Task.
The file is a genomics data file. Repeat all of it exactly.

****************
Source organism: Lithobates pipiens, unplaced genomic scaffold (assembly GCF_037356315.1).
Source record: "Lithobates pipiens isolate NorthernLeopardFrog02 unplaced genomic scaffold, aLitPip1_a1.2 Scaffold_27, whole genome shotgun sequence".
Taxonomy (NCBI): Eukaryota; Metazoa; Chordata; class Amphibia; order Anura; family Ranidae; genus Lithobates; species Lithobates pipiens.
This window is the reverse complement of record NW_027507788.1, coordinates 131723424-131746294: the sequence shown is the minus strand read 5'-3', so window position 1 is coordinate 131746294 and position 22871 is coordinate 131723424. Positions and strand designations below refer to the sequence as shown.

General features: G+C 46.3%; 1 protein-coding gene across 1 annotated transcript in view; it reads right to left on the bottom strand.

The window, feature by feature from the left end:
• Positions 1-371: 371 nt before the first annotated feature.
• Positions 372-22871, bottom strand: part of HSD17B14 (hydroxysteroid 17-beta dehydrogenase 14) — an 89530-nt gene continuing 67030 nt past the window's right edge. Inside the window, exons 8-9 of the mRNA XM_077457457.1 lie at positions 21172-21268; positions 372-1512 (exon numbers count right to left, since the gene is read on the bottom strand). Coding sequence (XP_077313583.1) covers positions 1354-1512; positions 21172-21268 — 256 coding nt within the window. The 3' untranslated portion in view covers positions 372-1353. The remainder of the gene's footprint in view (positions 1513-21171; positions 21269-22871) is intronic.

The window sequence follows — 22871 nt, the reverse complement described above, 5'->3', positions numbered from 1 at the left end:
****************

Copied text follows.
Source organism: Lithobates pipiens, unplaced genomic scaffold (assembly GCF_037356315.1).
Source record: "Lithobates pipiens isolate NorthernLeopardFrog02 unplaced genomic scaffold, aLitPip1_a1.2 Scaffold_27, whole genome shotgun sequence".
Taxonomy (NCBI): Eukaryota; Metazoa; Chordata; class Amphibia; order Anura; family Ranidae; genus Lithobates; species Lithobates pipiens.
This window is the reverse complement of record NW_027507788.1, coordinates 131723424-131746294: the sequence shown is the minus strand read 5'-3', so window position 1 is coordinate 131746294 and position 22871 is coordinate 131723424. Positions and strand designations below refer to the sequence as shown.

General features: G+C 46.3%; 1 protein-coding gene across 1 annotated transcript in view; it reads right to left on the bottom strand.

The window, feature by feature from the left end:
• Positions 1-371: 371 nt before the first annotated feature.
• Positions 372-22871, bottom strand: part of HSD17B14 (hydroxysteroid 17-beta dehydrogenase 14) — an 89530-nt gene continuing 67030 nt past the window's right edge. Inside the window, exons 8-9 of the mRNA XM_077457457.1 lie at positions 21172-21268; positions 372-1512 (exon numbers count right to left, since the gene is read on the bottom strand). Coding sequence (XP_077313583.1) covers positions 1354-1512; positions 21172-21268 — 256 coding nt within the window. The 3' untranslated portion in view covers positions 372-1353. The remainder of the gene's footprint in view (positions 1513-21171; positions 21269-22871) is intronic.

The window sequence follows — 22871 nt, the reverse complement described above, 5'->3', positions numbered from 1 at the left end: